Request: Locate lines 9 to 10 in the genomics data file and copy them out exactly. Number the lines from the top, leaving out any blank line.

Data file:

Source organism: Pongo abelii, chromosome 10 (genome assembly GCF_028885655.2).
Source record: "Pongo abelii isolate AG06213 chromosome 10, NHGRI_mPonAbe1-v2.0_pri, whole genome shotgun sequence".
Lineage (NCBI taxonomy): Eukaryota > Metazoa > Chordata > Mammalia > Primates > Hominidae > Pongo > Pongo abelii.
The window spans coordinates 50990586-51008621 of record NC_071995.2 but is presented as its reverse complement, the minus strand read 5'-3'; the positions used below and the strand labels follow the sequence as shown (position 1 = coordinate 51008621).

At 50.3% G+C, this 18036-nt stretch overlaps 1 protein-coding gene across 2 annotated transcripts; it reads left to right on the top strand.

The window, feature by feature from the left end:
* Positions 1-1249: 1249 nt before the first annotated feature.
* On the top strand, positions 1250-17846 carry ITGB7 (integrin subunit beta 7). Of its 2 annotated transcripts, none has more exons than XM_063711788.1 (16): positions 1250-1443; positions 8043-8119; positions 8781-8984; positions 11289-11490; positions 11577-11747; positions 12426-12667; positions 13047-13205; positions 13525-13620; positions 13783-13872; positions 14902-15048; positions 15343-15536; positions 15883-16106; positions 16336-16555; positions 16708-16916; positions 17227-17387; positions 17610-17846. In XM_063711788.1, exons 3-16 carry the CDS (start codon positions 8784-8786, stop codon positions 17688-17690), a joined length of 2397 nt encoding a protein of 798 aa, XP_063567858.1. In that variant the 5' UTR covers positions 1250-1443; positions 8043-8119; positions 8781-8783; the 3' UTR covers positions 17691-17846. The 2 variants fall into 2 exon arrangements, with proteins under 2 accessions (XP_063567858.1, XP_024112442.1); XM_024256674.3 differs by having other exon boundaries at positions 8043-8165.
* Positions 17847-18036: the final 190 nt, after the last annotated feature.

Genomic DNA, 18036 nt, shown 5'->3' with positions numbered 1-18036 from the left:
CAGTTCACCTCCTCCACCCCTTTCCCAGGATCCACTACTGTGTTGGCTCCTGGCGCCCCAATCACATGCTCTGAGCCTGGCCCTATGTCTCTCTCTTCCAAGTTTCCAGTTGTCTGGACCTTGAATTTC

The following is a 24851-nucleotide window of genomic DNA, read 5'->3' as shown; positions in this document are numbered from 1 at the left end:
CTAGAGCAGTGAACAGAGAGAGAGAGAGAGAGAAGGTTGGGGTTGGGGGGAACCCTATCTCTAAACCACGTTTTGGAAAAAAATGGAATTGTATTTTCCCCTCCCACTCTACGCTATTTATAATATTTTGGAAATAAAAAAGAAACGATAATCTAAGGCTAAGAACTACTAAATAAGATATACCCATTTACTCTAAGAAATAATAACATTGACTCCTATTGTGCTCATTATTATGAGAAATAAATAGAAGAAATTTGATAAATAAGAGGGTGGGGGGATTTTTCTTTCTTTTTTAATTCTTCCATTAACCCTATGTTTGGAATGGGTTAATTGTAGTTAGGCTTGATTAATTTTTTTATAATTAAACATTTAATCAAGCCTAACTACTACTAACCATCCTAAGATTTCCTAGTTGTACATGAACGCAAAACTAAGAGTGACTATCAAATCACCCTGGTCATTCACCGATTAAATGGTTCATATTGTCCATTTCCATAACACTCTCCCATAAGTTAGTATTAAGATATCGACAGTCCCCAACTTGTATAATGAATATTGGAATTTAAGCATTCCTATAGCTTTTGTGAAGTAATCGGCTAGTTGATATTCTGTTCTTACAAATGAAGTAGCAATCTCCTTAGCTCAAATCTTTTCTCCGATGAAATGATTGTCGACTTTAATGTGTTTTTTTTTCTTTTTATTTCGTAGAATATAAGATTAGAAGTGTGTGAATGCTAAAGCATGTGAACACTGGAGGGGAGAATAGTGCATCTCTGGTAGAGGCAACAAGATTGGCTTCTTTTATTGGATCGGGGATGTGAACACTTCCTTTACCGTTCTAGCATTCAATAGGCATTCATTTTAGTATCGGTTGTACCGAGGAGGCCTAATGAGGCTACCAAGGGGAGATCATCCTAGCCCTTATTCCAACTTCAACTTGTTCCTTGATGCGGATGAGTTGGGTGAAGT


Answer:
* Positions 17847-18036: the final 190 nt, after the last annotated feature.

Genomic DNA, 18036 nt, shown 5'->3' with positions numbered 1-18036 from the left: